Patrick Swayze at the 61st Academy Awards.Image via Wikipedia

In yesterday’s edition of the Washington Post, Patrick Swayze wrote a plea to Congress, asking them to:

“Stand up to cancer. Stand up for people fighting serious disease. Stand up and help restore America's economy. Stand up and help build a prosperous and healthy future for our people by giving the NIH $10 billion for research. Stand up to create jobs, fight illness and deliver hope.”

Personally, I think that would be a much better use of Government money than bailing out failed banks and financial institutions who made some bad choices by getting greedy and chasing high risk credit swaps.  Let them fail and let the stronger ones emerge from the mess.  This is not just a whimisical 'pour encorager le autres' sentiment but the basic fundamentals of capitalism.  Let the strong survive and renew growth, creating newer, better opportunities as they go.

Much of my day as a consultant is spent helping pharma companies speed up the time to market for cancer drug and finding ways to ensure patients have access to better therapies that extend their lives.  Despite the economic downtown, I've never been busier.  Out of failure comes opportunity for those who can envision it.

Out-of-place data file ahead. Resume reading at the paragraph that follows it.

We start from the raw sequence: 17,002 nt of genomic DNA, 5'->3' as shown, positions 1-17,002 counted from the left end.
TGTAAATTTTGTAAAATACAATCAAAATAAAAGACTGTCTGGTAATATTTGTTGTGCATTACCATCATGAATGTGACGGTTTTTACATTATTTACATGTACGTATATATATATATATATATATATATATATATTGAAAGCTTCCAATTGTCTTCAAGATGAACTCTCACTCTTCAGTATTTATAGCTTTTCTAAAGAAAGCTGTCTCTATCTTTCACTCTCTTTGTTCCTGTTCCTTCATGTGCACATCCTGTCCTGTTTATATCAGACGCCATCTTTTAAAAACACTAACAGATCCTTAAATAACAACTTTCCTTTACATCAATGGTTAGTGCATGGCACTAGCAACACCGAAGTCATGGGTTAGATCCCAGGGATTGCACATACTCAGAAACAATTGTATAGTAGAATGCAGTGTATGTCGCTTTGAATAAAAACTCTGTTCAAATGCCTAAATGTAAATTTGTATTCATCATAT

Sometimes though, the myopic decisions of Congress are so far removed from that reality that you wonder if they truly really understand the bigger picture of health care coverage, costs and access beyond blanket policy decisions.

Swayze has a good idea though, as more research funding is urgently needed to address the issues associated with significant baby boomers aging and becoming Medicare eligible over the next 10 years and that brings more chronic diseases such as hypertension, alzheimers, Parkinsons as well as the dreaded cancer.  The Bush administration did an ostrich and swept many of these issues under the carpet.  We can only hope that the Obama administration will have a broader eye on long term policy problems as well as the more urgent market economics.  Science, health, technology and medicine could play a large part in that regeneration.

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